Wadia group-owned Go First plans to hit the public markets by the end of June or early July.
The airline which had got approval from market regulator Sebi for its IPO in 2021 had held back its IPO first due to the emergence of Omicron and then to avoid a clash with the mega IPO of Life Insurance Corporation (LIC).
Sources said that the management of Go First is preparing to restart the roadshows and investor presentations. “Given the feedback from bankers, we are ready for an IPO,” a person aware of the airline’s plans said, adding that the company will not reduce the issue size.
The airline plans to garner up to INR 3,600 crore through the sale of shares, according to the Draft Red Herring Prospectus (DRHP) plans to utilise a primary portion towards prepayment or scheduled repayment of all or a portion of certain outstanding borrowings, vendors, and aircraft lessors.
Industry sources said that buoyancy in domestic traffic has encouraged the merchant bankers of the company to relook at the IPO. This is despite heightened challenges of record-high fuel prices and a weaker rupee against the dollar which can hit the valuations of an airline IPO.
The airline had delayed its IPO plans in August 2021 after the Securities and Exchange Board of India called the promoters, the Wadias, for a pending inquiry. In December 2021, GoFirst further delayed the offering due to the outbreak of the Omicron wave and then the Russia-Ukraine war that started in February.
“You can never bet on a peak market or all things going right for an IPO. Merchant bankers were waiting for IPOs of LIC and Delhivery. Bankers are quite eager and optimistic. “We are all prepared and we would be open for the listing as soon as possible,” the person said.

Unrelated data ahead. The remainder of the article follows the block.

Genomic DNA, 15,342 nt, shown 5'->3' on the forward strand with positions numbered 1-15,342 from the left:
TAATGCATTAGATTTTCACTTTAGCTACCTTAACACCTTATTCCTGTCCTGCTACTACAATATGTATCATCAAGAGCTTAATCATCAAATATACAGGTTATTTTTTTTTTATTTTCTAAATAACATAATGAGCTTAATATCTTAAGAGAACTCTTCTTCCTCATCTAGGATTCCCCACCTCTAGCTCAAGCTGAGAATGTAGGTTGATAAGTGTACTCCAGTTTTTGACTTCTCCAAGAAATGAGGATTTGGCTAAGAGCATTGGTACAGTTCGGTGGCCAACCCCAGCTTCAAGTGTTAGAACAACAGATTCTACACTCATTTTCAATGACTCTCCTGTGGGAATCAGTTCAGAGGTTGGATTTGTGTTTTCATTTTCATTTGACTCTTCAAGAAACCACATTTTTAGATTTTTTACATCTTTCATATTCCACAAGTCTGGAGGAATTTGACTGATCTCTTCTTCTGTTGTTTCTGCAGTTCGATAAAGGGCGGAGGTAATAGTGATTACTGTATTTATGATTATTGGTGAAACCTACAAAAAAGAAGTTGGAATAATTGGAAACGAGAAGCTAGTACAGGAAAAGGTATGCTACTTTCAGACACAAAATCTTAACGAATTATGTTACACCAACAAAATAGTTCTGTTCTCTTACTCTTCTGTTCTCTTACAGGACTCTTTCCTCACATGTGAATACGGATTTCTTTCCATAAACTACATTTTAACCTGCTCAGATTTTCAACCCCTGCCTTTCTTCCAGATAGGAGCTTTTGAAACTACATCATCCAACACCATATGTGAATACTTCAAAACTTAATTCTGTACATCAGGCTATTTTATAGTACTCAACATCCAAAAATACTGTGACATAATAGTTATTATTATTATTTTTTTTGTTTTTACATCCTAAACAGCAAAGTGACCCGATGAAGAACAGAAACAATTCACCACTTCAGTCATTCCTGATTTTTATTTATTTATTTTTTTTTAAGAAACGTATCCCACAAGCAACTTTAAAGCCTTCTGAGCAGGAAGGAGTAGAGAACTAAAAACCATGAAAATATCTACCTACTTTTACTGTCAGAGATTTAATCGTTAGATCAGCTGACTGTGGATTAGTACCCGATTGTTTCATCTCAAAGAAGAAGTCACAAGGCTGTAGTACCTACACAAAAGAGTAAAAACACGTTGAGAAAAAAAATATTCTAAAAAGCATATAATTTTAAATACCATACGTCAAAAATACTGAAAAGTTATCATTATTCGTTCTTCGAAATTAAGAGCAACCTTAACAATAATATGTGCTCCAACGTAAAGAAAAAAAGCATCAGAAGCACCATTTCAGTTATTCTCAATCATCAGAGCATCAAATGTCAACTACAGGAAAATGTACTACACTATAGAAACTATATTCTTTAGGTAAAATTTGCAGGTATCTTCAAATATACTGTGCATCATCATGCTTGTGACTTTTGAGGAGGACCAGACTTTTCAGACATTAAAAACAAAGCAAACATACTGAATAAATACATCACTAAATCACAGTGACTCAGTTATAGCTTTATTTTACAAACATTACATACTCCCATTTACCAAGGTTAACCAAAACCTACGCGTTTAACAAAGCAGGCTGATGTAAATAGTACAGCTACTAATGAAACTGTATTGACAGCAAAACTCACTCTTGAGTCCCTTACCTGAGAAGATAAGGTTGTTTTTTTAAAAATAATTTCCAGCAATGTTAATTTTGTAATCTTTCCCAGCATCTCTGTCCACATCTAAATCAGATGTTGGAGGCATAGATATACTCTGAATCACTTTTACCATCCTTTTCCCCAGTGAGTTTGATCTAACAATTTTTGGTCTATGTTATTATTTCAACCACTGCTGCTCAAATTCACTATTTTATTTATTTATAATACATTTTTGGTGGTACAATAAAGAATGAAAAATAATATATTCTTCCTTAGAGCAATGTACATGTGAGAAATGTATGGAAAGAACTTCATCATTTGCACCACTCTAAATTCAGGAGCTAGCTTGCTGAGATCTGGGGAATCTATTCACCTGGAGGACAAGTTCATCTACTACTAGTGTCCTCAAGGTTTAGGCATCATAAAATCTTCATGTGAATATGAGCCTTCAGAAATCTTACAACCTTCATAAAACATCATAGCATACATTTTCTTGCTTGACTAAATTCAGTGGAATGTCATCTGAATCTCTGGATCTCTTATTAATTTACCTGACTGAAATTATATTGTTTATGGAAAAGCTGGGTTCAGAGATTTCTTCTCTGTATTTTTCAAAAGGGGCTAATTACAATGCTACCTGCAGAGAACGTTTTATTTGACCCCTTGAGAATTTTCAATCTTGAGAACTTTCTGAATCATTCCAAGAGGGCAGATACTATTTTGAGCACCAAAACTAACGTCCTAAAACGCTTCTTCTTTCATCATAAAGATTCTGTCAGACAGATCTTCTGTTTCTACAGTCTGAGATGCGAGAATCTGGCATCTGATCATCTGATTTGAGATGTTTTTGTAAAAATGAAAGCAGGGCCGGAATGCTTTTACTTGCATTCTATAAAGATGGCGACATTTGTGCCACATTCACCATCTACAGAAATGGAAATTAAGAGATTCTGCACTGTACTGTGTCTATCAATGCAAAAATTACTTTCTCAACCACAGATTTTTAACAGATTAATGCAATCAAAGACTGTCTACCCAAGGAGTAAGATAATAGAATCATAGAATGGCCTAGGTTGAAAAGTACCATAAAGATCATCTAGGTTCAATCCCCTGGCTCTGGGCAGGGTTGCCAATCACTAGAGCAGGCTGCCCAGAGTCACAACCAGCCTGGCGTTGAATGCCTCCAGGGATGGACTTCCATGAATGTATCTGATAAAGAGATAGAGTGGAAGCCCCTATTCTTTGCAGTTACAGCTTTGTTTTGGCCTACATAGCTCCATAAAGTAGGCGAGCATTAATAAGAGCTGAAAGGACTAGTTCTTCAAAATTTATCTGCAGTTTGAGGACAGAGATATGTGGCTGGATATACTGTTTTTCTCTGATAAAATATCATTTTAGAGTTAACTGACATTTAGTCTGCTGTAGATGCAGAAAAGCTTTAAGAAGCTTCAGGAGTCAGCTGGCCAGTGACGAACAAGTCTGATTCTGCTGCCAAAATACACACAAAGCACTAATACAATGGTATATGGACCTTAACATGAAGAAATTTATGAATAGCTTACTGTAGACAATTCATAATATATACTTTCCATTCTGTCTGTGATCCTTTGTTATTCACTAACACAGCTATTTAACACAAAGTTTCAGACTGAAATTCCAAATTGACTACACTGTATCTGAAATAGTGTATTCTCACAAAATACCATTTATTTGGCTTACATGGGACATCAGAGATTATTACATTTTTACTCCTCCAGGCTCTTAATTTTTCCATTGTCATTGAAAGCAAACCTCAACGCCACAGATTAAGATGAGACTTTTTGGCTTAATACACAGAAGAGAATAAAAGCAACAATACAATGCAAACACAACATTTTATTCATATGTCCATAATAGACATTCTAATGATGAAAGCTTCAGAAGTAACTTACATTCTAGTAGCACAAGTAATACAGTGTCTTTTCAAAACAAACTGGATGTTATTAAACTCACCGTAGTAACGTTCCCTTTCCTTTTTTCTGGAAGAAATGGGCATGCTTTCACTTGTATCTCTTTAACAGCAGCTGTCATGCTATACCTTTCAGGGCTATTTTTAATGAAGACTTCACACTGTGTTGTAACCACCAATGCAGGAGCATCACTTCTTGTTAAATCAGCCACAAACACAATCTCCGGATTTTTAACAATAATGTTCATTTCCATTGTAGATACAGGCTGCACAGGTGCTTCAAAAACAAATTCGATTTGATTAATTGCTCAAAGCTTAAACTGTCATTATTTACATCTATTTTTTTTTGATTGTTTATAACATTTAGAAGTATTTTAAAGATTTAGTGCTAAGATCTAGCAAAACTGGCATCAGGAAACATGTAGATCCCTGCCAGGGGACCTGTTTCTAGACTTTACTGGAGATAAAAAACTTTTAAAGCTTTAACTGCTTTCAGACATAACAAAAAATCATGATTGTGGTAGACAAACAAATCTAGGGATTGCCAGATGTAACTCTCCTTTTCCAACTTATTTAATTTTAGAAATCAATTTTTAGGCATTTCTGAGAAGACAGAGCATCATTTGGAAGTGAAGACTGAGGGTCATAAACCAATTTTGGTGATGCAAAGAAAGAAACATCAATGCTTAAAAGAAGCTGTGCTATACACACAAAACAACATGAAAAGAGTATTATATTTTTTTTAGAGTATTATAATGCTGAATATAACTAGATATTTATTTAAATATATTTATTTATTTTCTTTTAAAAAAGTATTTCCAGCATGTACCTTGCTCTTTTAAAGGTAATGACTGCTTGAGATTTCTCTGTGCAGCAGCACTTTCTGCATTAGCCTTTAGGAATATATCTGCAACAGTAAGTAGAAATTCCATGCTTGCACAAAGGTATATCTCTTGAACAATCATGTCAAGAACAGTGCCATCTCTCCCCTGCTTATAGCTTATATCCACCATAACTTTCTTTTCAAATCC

As part of its listing preparation, the airline has resumed its capacity expansion plans and plans to add new aircraft starting in August. It plans to add 10 new Airbus A320 Neos by the end of March 2023.
Go First is flying more as the demand in the domestic sector has improved significantly due to the fall in the number of COVID cases. The airline is operating around 300 flights daily as compared to 288 flights in 2019.
“The buoyancy of traffic has definitely picked up. May has been better than April in terms of booking and advance booking has also become stronger. The top line and occupancy look encouraging. We still expect around 10-15% increase in demand,” a senior executive of the airline said.
However, the airline is yet to return all of its current fleets. Out of 56 aircraft, the aircraft is using around 45 with nine A320Neo still parked. “We have 10 more aircraft to be deployed. All aircraft are expected to be operating by the end of June,” the executive said.
Go First is looking to pitch to investors that with the backing of a strong promoter group, the airline can emerge as a No 2 in the Indian domestic market but with a cost structure which is lesser than market leader IndiGo.
The financial distress of SpiceJet has hampered its fleet induction plans allowing Go First to climb to the second spot with a market share of 9.8% in March- slightly higher than 9.5% of SpiceJet.